[28]In its own day it was never accorded the unquestioned authority that modern scholars have sometimes given it. Theologians and jurists respected it as one among many informative books; its particular savage misogyny and its obsession with impotence were never fully accepted.’, Monter, ‘The Sociology of Jura Witchcraft’, in ‘The Witchcraft Reader’, p. 116 (2002)

[29] ‘The effect that the book had on witch-hunting is difficult to determine. It did not open the door ‘to almost indiscriminate prosecutions’ 50 or even bring about an immediate increase in the number of trials. In fact its publication in Italy was followed by a noticeable reduction in witchcraft cases.’, Levack, ‘The Witch-Hunt In Early Modern Europe’, p. 55 (2nd edition 1995).

h1

Article: Slavery In The Bible (2/5)

July 13, 2007

Slavery In The Law Of Moses

This article examines which of the various forms of servitude common to the Ancient Near East existed under the Law of Moses, and how they were regulated:

* Chattel slavery (definition)

* Indentured servitude (definition)

* Bride sale (definition)

* Vassalage (definition)

Article here.

h1

Article: Christians And Slavery (1/3)

July 12, 2007

Due to the strong support provided for the African slave trade by many Christians, and the well known historical resistance of Christians in the Southern States of the USA to the abolition of slavery, Christianity has acquired an unfortunate reputation for sanctioning and even encouraging slavery.  Whilst it is certainly true that Christians have been responsible throughout the centuries for sanctioning, encouraging, and even enforcing slavery, it is also true that there has existed at the same time a strong Christian resistance to slavery.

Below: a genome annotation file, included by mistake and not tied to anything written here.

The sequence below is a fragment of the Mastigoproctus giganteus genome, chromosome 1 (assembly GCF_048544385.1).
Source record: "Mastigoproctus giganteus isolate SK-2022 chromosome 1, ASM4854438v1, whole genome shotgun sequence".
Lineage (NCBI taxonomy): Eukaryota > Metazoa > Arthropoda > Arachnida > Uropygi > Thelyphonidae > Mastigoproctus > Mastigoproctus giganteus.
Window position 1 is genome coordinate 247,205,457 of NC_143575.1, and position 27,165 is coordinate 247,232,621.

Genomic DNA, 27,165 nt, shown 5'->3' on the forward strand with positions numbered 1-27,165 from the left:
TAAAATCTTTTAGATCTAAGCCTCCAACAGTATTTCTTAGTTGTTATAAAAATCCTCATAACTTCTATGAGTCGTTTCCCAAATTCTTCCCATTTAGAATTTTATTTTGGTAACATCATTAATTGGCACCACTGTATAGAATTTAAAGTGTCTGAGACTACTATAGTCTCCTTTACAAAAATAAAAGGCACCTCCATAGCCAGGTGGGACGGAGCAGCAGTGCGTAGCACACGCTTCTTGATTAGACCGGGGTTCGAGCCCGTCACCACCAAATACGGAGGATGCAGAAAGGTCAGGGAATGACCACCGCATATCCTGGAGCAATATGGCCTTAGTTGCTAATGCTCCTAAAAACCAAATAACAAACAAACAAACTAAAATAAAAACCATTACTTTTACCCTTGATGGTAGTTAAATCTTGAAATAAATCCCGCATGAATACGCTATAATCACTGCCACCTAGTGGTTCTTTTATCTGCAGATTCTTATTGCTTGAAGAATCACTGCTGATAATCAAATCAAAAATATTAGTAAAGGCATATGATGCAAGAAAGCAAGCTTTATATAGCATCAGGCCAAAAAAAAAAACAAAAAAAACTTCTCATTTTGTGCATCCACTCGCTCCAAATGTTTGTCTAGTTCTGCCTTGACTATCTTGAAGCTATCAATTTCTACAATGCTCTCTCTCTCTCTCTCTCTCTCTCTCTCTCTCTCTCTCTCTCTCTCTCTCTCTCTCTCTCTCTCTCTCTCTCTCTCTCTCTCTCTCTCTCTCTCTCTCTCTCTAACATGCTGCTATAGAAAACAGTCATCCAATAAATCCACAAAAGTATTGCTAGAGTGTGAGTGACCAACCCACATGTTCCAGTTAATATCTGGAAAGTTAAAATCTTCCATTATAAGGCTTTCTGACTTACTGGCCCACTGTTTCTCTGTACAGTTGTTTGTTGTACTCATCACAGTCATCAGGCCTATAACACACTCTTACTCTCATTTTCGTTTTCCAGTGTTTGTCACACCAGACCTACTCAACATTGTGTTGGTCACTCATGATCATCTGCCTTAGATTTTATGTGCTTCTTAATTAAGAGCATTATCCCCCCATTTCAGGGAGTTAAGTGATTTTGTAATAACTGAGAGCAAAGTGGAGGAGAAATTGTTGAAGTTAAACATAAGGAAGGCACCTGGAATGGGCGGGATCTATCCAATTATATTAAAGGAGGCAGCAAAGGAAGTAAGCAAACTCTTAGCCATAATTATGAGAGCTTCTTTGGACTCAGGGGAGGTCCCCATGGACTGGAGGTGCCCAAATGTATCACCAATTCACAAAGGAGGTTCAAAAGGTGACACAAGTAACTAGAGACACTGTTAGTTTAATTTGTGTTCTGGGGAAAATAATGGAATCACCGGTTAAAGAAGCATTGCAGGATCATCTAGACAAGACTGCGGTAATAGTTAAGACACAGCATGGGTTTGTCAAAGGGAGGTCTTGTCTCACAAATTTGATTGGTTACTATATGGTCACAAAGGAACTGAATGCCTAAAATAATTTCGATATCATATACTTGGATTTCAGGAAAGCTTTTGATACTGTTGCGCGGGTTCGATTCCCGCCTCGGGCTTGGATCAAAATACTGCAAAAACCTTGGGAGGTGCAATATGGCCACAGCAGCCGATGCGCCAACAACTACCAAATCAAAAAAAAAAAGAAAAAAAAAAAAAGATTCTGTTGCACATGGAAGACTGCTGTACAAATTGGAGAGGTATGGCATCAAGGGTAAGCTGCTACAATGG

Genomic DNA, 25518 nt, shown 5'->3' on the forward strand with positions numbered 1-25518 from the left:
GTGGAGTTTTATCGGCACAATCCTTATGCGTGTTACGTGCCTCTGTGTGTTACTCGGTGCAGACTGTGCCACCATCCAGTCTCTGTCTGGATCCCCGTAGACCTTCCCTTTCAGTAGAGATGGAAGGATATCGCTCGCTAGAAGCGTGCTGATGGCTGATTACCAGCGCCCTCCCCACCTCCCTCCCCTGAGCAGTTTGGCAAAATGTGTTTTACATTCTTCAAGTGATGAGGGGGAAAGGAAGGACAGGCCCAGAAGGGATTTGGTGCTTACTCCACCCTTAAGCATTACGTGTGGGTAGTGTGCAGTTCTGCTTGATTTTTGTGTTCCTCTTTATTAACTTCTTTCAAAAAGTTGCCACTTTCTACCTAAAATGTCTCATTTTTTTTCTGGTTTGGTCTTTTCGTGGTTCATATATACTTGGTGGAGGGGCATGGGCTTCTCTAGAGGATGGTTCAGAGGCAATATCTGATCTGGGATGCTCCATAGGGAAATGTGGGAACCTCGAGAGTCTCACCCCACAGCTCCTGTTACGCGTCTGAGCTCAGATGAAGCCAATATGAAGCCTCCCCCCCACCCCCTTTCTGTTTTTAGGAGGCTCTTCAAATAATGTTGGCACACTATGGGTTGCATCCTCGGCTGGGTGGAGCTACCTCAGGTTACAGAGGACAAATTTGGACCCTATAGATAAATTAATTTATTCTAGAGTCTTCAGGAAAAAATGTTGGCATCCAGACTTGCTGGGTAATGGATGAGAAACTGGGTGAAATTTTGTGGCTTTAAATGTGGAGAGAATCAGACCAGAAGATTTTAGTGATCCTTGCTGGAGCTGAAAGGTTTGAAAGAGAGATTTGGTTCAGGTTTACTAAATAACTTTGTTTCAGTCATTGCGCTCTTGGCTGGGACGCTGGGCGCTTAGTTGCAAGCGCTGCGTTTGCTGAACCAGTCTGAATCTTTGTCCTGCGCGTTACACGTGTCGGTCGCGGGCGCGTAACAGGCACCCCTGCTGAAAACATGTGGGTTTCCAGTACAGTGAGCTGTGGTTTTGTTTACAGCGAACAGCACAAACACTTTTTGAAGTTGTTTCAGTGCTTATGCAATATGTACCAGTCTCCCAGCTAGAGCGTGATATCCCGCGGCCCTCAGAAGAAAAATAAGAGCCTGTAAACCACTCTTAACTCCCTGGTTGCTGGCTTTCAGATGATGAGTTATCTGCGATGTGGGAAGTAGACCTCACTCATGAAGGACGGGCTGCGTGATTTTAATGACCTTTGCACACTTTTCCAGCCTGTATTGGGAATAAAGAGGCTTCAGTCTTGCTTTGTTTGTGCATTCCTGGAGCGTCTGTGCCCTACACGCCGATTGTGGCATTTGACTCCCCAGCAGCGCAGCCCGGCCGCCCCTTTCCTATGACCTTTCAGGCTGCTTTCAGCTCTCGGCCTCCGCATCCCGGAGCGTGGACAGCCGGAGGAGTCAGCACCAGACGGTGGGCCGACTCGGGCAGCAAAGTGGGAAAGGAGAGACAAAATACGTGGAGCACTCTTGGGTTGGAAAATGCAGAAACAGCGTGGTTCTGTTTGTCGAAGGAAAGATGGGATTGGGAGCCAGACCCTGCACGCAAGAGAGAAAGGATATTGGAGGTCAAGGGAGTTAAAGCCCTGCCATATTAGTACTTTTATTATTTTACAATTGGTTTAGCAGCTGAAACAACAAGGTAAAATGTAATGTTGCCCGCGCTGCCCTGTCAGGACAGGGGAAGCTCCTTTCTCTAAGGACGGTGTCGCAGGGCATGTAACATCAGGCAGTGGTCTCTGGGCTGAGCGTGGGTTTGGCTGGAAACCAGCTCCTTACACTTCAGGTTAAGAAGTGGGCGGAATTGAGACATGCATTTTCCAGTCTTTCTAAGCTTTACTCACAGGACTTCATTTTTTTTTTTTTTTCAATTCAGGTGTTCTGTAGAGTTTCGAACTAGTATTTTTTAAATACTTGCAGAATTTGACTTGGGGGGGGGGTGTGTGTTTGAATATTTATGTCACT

The following is a brief historical review of Christian opposition to slavery from the 1st to the 19th centuries. Much of the following material has been taken from Edward Roger’s comprehensive work ‘Slavery Illegality in All Ages and Nations‘ (1855).

1st-2nd centuries AD: Polycarp and Ignatius, Christian leaders, free their slaves

3rd century AD: Christians in Asia Minor ‘decried the lawfulness of it, denounced slaveholding as a sin, a violation of the law of nature and religion. They gave fugitive slaves asylum, and openly offered them protection’ (following the commandments in the Old and New Testaments)

3rd century AD: Cyprian, bishop of Carthage condemned a local slaveholder in uncompromising terms, condemning slavery as incompatible with Christianity: